Since Colangelo arrived, the Sixers have traded for Ish Smith, an honest-to-goodness point guard who has already been a boon to rookie big man Jahlil Okafor. And they brought in Mike D'Antoni, whose input could clear up Philly's logjam up front, per NBA.com's David Aldridge: "Don't be surprised to see more Nerlens Noel at center than him playing at the four alongside Jahlil Okafor going forward for the 76ers. Mike D'Antoni, the team's new associate head coach, has been a big Nerlens-at-the-5 advocate since coming aboard."
You didn't have to have D'Antoni's basketball acumen to figure that would be the best move for the Sixers. But with the way things were going in Philly, there didn't seem to be much of that floating around the organization's upper echelon until Colangelo came aboard.
Until that point, the Sixers were 1-30, with the worst start in NBA history and the longest losing streak ever seen in North American professional sports. Now, Philly is merely run-of-the-mill awful from night to night.
But much of the damage has been done. The Sixers' two best prospects are both centers. Their third-best, Joel Embiid, is also a 7-footer and has yet to play since being drafted third overall in 2014. Their fourth-best, Dario Saric, is still in Europe and has compelling financial reasons to stay there until 2017.
The new regime in Philly has done well to improve the franchise's condition in short order. Beyond Smith, the Sixers have added Elton Brand to act as a mentor to a roster of teenagers and undrafted misfits. Come June, the team could make serious hay on draft day.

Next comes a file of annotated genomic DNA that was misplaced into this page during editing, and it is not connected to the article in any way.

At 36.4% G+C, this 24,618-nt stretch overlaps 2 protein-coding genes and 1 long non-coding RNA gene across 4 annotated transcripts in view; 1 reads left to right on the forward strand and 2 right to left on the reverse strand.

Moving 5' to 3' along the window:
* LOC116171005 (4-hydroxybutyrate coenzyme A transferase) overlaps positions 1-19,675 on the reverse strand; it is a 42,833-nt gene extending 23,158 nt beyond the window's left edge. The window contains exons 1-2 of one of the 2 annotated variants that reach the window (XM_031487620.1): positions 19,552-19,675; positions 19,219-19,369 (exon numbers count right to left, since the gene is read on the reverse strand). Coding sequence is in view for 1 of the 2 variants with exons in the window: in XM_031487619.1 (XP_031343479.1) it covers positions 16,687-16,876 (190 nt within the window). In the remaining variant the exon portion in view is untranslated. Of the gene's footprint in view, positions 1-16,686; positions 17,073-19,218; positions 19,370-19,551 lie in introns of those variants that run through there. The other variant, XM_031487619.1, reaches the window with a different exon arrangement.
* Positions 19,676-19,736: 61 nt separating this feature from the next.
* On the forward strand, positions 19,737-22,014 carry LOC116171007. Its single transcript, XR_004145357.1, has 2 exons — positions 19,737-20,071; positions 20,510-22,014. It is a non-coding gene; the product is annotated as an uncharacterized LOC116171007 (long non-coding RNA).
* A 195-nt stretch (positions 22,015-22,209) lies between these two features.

But winning back the hearts and minds of disenchanted fans before then may be too tall an order for this all-time terrible team.
2. Phoenix, Returning to Ashes
Jeff Hornacek has a solution for what's ailing his setting Phoenix Suns.
"We need Ronnie Price effort every night," he said during the Suns' recent disastrous stint in L.A., per Bleacher Report's Kevin Ding.
If only Ronnie Price effort could wipe away all the bad luck and front-office blunders that have sunk Phoenix in the wake of the team's surprising 48-win campaign in 2013-14.
Since then, general manager Ryan McDonough has shuffled and reshuffled his squad's deck with disastrous results. This past summer, he swung for the fences, signing Tyson Chandler and trading Marcus Morris in hopes of luring LaMarcus Aldridge to the Valley of the Sun.
Aldridge, of course, went to San Antonio. Without him, the Suns were left with an injury-prone 33-year-old blocking Alex Len's promising path to playing time and a disgruntled Markieff Morris, who inked a favorable extension with Phoenix in Sept. 2014 so he and his twin brother could stick together.